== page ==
Cosby received a large backlash then for painting with a broad brush and ignoring the larger societal factors at work, thus “blaming the victim.” The comedian, actor, activist and philanthropist amended his comments.
Lemon seemed not to have learned from Cosby’s experience. He took additional heat for aligning himself with O’Reilly and framing his comments in the aftermath of the Trayvon Martin case, leaving the inference that the unarmed teenager’s behavior was to blame for his shooting death by neighborhood watchman George Zimmerman.
Helena Andrews, the Root: Start With the Man in the Mirror, Don Lemon (July 30)
Keith Boykin, BET: Don Lemon’s Sagging Pants Problem
Tommy Christopher, Mediaite: Tweetnado: MSNBC’s Goldie Taylor Calls Don Lemon A ‘Turn Coat Mofo’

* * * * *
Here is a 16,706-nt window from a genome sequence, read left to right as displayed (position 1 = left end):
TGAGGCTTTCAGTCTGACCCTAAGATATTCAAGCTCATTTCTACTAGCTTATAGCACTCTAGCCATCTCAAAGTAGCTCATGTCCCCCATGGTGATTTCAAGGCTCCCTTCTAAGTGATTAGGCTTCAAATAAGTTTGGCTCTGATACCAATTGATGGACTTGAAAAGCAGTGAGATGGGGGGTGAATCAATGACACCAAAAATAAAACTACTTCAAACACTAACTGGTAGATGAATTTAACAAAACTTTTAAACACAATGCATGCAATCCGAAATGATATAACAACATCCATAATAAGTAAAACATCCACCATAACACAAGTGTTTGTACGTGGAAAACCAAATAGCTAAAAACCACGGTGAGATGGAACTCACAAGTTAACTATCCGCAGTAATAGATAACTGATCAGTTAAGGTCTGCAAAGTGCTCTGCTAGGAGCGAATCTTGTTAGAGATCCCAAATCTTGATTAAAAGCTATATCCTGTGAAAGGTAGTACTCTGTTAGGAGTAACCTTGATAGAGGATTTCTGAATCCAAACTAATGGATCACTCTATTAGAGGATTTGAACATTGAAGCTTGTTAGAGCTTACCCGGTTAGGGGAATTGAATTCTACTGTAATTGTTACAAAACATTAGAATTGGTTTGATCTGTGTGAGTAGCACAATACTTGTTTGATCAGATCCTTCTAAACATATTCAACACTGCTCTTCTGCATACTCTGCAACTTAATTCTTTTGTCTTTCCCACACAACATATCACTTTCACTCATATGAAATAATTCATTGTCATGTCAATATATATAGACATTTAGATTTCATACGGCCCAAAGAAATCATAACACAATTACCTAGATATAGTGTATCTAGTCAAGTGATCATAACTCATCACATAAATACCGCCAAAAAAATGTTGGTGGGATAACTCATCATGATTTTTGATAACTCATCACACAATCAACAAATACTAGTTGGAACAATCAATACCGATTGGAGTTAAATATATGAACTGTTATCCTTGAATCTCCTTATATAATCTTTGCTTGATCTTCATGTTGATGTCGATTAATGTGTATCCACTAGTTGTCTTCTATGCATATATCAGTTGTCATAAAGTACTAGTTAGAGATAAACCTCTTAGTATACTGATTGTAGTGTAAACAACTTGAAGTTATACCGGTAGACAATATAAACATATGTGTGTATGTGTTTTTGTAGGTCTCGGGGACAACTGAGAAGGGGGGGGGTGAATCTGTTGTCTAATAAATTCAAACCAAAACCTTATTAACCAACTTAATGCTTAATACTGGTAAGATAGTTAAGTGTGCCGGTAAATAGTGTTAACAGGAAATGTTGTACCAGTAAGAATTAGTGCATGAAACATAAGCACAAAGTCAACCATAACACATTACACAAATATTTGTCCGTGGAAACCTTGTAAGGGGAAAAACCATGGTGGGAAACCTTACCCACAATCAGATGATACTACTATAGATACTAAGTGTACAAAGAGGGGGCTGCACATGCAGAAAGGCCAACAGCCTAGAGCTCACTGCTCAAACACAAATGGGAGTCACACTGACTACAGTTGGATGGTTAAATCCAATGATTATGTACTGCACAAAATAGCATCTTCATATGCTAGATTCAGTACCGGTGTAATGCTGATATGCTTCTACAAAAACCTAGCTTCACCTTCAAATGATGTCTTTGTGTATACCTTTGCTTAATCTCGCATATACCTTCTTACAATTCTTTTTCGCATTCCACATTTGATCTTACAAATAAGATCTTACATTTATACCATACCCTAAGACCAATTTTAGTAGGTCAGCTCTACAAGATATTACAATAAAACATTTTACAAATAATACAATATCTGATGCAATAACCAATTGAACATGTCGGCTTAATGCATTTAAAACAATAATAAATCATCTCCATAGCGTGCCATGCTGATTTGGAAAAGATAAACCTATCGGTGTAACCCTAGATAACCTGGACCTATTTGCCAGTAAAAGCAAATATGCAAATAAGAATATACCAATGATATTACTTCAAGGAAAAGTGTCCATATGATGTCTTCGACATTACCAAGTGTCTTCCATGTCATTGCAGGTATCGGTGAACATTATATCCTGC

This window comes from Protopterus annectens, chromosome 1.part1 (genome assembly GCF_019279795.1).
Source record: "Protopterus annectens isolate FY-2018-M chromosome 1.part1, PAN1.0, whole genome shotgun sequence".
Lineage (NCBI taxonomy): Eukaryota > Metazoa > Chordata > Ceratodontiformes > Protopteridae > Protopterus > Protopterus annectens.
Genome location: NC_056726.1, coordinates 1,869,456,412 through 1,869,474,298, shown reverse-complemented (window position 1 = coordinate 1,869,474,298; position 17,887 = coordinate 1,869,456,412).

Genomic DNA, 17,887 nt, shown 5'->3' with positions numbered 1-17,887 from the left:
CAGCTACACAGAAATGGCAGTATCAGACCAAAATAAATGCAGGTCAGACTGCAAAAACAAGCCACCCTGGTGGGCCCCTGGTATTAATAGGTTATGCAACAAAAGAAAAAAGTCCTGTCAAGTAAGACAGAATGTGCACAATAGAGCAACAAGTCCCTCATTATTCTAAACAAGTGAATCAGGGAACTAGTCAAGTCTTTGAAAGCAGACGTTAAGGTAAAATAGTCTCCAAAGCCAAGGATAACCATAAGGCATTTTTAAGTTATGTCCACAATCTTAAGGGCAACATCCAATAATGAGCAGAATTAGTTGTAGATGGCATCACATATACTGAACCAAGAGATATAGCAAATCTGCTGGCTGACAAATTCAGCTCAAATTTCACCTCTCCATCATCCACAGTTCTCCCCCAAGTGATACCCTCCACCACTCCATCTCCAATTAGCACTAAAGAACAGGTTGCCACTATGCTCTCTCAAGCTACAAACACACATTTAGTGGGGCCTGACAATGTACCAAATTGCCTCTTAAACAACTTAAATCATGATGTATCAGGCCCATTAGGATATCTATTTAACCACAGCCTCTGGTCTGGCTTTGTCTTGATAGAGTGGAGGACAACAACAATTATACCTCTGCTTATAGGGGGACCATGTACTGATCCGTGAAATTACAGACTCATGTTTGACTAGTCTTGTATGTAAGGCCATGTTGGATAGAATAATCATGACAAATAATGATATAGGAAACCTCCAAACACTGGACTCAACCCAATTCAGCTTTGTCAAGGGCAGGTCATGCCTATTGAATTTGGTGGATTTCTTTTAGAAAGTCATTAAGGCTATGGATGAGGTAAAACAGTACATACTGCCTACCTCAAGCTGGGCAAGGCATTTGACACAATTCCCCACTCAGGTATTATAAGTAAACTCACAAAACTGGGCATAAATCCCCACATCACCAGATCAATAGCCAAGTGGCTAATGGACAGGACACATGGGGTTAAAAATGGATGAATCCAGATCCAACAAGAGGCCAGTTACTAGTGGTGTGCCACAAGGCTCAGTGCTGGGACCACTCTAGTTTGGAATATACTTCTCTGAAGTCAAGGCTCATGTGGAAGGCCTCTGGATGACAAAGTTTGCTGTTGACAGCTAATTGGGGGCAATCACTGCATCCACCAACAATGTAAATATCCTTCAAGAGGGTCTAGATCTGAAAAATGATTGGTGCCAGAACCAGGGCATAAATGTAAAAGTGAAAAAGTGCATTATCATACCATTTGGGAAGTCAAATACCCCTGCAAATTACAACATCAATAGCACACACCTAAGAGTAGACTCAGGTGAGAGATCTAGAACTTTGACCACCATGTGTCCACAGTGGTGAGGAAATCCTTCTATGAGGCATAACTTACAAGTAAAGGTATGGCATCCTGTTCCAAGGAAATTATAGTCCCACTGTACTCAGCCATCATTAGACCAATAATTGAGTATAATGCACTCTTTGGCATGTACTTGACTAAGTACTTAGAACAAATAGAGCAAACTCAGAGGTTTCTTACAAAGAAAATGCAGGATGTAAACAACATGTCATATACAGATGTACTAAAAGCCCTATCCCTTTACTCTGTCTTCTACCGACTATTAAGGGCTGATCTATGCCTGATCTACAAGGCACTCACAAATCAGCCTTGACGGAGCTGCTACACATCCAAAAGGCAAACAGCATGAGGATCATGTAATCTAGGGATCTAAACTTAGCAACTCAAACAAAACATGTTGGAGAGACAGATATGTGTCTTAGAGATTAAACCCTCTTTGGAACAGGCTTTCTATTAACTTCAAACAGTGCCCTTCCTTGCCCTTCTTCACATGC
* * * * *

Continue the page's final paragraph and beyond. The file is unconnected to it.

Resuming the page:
Joe Concha, Mediaite: Worse Before It Gets Better: Lemon-O’Reilly Race Agreement To Rile Up Cable News War
Christopher Emdin, Your Black World: Columbia Professor Shows Don Lemon Why He’s Exclusive in His Disdain for Black Youth
Gabe Finger, Daily Caller: Don Lemon: ‘I’m gonna get the Uncle Tom award’
Katherine Fung, Huffington Post: Don Lemon: Bill O’Reilly’s ‘Got A Point’ About Black People (VIDEO)
Jesse Taylor, BuzzFeed: Don Lemon And The Failure Of Respectability Politics
Erik Wemple, Washington Post: MSNBC’s Touré: O’Reilly is an ‘idiot’
Alex Weprin, TVNewser: Al Sharpton Takes Aim At Bill O’Reilly Over Race